Jarad Zimbler: Guy Butler Reconsidered

Poetics and Poetry in the South African Literary Field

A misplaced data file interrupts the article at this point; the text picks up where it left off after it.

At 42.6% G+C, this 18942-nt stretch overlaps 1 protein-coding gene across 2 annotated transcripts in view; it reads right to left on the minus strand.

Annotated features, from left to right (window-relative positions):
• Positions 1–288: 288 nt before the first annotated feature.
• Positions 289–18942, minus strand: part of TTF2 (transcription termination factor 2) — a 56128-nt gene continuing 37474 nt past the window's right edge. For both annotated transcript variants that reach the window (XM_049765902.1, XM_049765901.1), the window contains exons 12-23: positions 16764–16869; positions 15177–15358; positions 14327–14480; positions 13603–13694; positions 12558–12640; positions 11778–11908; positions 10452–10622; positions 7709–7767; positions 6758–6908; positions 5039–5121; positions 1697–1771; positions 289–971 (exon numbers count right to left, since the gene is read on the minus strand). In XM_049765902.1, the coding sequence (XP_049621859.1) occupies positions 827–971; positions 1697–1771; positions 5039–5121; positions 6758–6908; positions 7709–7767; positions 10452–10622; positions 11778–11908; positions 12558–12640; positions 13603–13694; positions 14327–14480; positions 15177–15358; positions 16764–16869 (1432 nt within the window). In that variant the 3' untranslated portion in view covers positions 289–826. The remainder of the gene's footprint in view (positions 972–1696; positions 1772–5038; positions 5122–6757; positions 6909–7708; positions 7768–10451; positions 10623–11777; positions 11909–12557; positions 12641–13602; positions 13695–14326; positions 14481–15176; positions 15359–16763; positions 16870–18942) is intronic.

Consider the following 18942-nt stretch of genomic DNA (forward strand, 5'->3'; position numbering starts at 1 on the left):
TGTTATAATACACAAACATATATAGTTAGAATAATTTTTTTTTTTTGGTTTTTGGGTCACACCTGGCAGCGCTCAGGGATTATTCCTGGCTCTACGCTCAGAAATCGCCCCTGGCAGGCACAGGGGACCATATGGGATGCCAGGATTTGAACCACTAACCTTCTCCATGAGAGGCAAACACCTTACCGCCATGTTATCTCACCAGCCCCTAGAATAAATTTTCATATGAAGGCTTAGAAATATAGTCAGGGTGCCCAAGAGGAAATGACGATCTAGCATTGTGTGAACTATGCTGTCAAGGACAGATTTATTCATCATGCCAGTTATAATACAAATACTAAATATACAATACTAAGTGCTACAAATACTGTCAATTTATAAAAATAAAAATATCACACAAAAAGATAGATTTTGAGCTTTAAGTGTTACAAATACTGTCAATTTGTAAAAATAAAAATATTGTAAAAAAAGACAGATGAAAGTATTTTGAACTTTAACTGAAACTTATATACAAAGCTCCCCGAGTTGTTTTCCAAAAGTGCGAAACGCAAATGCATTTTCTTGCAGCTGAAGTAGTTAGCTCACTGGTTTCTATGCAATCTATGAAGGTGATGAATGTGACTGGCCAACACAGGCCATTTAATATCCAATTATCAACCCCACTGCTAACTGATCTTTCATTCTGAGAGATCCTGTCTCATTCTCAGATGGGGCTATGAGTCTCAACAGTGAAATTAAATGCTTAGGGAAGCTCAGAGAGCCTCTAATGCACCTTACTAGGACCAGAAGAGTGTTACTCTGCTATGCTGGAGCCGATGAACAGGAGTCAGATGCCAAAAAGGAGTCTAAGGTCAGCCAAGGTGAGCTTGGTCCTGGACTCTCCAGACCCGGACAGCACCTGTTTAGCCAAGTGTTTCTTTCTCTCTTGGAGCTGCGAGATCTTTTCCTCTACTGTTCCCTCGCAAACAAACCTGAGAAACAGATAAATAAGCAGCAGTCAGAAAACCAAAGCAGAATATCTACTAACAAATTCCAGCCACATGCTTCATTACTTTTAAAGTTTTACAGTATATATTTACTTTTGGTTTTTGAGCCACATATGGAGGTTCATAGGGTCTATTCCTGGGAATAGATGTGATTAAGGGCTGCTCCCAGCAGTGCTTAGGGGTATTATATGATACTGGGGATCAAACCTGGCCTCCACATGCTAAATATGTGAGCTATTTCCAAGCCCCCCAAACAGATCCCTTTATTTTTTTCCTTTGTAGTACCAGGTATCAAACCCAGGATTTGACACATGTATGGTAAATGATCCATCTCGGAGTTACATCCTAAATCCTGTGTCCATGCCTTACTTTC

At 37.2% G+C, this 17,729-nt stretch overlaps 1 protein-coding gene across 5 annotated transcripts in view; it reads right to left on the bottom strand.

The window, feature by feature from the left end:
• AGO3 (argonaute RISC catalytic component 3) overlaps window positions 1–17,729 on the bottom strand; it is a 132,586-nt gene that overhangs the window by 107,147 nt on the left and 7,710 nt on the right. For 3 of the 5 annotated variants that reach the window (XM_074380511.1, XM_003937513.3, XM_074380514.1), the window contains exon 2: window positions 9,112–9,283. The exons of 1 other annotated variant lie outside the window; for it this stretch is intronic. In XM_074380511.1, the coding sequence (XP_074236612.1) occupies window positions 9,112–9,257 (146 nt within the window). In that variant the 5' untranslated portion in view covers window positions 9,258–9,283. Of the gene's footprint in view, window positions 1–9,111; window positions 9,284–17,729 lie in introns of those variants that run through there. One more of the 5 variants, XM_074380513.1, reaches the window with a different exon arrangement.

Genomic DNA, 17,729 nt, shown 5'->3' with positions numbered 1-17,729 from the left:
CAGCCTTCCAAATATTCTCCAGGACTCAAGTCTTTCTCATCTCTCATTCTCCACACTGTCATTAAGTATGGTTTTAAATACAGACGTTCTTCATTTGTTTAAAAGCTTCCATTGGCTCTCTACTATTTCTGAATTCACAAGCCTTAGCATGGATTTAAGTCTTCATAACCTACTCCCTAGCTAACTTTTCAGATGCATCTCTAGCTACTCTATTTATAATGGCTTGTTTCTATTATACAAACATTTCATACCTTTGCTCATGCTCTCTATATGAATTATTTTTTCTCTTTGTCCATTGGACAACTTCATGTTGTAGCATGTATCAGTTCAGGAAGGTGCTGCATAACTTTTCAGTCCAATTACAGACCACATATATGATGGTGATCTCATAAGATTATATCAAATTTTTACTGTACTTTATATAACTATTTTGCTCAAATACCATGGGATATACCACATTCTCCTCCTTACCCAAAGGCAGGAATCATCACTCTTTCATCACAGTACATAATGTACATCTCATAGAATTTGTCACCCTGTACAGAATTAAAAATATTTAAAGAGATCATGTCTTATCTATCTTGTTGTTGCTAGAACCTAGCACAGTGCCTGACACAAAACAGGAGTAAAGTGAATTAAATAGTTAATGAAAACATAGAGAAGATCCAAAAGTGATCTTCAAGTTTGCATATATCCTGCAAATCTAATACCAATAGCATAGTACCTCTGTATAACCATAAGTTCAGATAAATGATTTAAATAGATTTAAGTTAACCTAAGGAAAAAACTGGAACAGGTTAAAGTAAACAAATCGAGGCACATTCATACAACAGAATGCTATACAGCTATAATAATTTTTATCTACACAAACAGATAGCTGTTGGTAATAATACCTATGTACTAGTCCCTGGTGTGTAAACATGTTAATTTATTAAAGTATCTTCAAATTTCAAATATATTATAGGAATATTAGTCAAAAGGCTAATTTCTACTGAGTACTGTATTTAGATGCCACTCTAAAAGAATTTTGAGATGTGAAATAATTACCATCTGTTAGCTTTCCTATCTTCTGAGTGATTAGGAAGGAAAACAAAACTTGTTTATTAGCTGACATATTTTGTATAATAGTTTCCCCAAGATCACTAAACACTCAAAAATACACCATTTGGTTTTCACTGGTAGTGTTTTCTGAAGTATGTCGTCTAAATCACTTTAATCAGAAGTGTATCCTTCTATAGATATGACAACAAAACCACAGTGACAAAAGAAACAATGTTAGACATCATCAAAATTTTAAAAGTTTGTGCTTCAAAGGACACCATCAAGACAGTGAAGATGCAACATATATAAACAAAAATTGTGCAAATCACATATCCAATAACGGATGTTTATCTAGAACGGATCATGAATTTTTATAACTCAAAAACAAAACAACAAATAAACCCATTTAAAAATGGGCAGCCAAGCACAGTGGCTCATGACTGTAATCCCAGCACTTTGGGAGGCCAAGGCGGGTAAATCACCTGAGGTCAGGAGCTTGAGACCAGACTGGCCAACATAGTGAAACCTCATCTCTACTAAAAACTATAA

In the aftermath of his confrontation with Mike Kirkwood at Poetry ’74, a conference hosted by the Centre for Extra-Mural Studies at UCT, Guy Butler seems to have diminished in stature from year to year. Yet he remains, amongst the cohort of South African English language poets, the most dedicated to critical reflection on the challenges and demands posed by local materials. If his positions were rejected out of hand in the heat of the mid 70s, what is their status today? Do they have any relevance to contemporary South African poetry? Do they help us in any way to understand the achievements and failures of the local poetry scene after apartheid? For that matter, do they help even to make sense of the achievements and failures of Butler’s verse, and that of his generation? These are the questions that I will address in my paper, which will therefore consist of an account of Butler’s literary critical output, his role in the formation of the South African literary field, readings of several of his own poems, and reflections on local poetry published in recent years.

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